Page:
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The Blogger’s Dilemma: When Is it Time to Start Paying for Exposure?

This guest post is by Amanda DiSilvestro of Highervisibility.

When you’re a blogger, you want to gain as much visibility and authority as you can, and featuring your content on more established websites is one way to make this happen.

Guest posting is becoming more popular, and it works well for all parties involved: the editor gets a great piece of content and someone new promoting the site, and the writer gets to put his/her content in front of a well-established audience and reaps many SEO benefits.

So what’s the issue?

More and more blogs are beginning to ask writers to pay to post content on their pages. This typically occurs for a few different reasons:

  • The site is usually very authoritative, meaning it has a high PR and a good readership. This means that any link the owners put on their website is providing the guest poster with significantly better SEO and visibility benefits than links from lesser-known sites.
  • Sites that ask a writer to pay to post an article likely have a large influx of articles every day. Everyone wants a piece of the exposure, so asking writers to pay will weed out those who aren’t serious.
  • Asking writers to pay means more income for the website.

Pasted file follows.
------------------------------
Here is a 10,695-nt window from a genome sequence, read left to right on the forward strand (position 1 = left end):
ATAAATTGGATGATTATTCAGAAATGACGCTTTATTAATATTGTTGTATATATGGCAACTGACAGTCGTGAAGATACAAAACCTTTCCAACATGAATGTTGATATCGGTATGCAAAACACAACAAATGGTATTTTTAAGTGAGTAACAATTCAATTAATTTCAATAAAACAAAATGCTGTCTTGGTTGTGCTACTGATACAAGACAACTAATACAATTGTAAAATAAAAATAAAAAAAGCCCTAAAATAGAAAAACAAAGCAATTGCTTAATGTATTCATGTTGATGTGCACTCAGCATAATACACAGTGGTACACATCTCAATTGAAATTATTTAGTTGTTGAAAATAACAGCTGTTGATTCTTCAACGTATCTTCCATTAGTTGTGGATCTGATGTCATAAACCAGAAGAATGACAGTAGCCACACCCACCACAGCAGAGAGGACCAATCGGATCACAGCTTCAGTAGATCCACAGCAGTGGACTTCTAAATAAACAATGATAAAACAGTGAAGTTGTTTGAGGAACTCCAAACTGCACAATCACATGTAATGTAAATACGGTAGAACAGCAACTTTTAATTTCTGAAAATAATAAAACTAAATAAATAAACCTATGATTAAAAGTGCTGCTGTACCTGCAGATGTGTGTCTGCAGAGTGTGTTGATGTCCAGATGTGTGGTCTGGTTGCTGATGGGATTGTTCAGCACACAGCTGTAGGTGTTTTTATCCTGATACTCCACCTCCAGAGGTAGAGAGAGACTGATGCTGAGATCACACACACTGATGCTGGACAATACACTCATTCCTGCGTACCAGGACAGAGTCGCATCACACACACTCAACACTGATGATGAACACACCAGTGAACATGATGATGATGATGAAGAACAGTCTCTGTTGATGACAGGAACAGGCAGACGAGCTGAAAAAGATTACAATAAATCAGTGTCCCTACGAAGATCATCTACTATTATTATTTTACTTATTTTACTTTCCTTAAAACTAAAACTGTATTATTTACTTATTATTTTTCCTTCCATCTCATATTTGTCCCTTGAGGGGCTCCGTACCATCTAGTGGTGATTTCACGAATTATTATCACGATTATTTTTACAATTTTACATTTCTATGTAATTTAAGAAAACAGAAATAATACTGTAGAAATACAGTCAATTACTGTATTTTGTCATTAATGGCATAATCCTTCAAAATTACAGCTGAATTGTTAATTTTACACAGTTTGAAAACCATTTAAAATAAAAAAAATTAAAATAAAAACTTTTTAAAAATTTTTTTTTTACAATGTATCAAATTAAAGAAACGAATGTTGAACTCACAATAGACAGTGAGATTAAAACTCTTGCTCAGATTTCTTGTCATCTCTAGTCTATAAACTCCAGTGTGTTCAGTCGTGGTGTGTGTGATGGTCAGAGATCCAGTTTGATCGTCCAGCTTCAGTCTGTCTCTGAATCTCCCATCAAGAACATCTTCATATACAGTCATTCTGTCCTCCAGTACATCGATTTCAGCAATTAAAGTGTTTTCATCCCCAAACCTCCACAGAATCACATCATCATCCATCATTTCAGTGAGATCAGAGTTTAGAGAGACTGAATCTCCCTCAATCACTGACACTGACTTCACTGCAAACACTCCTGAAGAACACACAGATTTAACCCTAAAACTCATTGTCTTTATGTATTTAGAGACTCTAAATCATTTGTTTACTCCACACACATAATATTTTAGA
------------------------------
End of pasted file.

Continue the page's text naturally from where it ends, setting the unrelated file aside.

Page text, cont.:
Being that there are still many websites across the Internet that are thrilled to meet with a guest contributor, a blogger has to stop and ask whether or not paying to publish a guest post on a particular site is worthwhile.

How to make sure paying for the spotlight is worth it

In some instances, paying to put your content on a very authoritative site is going to be worth it in the long run. Sites that ask you to pay to feature your content typically will promote your content to thousands, which will help you establish a name for your brand.

There are a few things you should do to make sure that payment is worth it in these situations:

  1. Ask the site owners what they can do for you: If a site is asking you to pay, make sure its owners are willing to help promote your article. Ask them if they will be sending your article to their subscribers, how and where they’ll share your article on social media, and if they are willing to continue to help you grow your brand in the future.
  2. Analyze the site on your own: Even if a site tells you they are going to do all of these great things, check up on them yourself. Make sure the site has a great PR, check to see the average number of tweets and comments that an article on the site receives, and talk with others who have contributed there.
  3. Decide whether or not you really need a quick fix: Getting your content on an authoritative site should, in theory, speed up your brand management process. However, it’s important to consider whether or not you really need this quick fix. There are many websites that have grown successful without paying to contribute their content, although it may have taken them longer (and in some cases, taken more work).

It’s also important to realize that, in Google’s eyes, paying to guest post isn’t quite the taboo that paying for other backlinks is. Google looks down upon sites that pay for links because the search engine likes to see backlinks generated organically. In the case of a paid guest post placement, the links are organic and they work in the same way that links in any other guest post would.